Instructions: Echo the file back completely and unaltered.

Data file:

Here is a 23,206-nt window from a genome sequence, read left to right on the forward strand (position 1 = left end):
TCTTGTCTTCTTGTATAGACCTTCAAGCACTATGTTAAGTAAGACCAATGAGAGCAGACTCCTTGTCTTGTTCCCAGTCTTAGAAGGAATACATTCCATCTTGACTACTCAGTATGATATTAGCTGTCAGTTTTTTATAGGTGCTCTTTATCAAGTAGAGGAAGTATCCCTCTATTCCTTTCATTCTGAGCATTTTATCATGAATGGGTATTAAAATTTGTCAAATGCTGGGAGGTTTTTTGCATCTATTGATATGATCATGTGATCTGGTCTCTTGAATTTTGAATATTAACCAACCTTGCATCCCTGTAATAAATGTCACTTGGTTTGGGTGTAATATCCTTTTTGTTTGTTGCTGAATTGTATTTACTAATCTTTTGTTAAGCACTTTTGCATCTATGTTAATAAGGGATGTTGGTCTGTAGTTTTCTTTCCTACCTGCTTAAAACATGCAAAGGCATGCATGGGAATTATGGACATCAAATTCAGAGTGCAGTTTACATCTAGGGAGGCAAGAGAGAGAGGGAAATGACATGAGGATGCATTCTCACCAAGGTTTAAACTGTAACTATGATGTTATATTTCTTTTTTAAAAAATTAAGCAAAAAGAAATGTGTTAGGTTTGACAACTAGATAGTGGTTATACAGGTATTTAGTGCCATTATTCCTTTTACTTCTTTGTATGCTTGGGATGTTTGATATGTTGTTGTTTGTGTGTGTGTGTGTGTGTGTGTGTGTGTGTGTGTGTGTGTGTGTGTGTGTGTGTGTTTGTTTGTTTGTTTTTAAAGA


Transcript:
Here is a 23,206-nt window from a genome sequence, read left to right on the forward strand (position 1 = left end):
TCTTGTCTTCTTGTATAGACCTTCAAGCACTATGTTAAGTAAGACCAATGAGAGCAGACTCCTTGTCTTGTTCCCAGTCTTAGAAGGAATACATTCCATCTTGACTACTCAGTATGATATTAGCTGTCAGTTTTTTATAGGTGCTCTTTATCAAGTAGAGGAAGTATCCCTCTATTCCTTTCATTCTGAGCATTTTATCATGAATGGGTATTAAAATTTGTCAAATGCTGGGAGGTTTTTTGCATCTATTGATATGATCATGTGATCTGGTCTCTTGAATTTTGAATATTAACCAACCTTGCATCCCTGTAATAAATGTCACTTGGTTTGGGTGTAATATCCTTTTTGTTTGTTGCTGAATTGTATTTACTAATCTTTTGTTAAGCACTTTTGCATCTATGTTAATAAGGGATGTTGGTCTGTAGTTTTCTTTCCTACCTGCTTAAAACATGCAAAGGCATGCATGGGAATTATGGACATCAAATTCAGAGTGCAGTTTACATCTAGGGAGGCAAGAGAGAGAGGGAAATGACATGAGGATGCATTCTCACCAAGGTTTAAACTGTAACTATGATGTTATATTTCTTTTTTAAAAAATTAAGCAAAAAGAAATGTGTTAGGTTTGACAACTAGATAGTGGTTATACAGGTATTTAGTGCCATTATTCCTTTTACTTCTTTGTATGCTTGGGATGTTTGATATGTTGTTGTTTGTGTGTGTGTGTGTGTGTGTGTGTGTGTGTGTGTGTGTGTGTGTGTGTGTGTGTGTTTGTTTGTTTGTTTTTAAAGA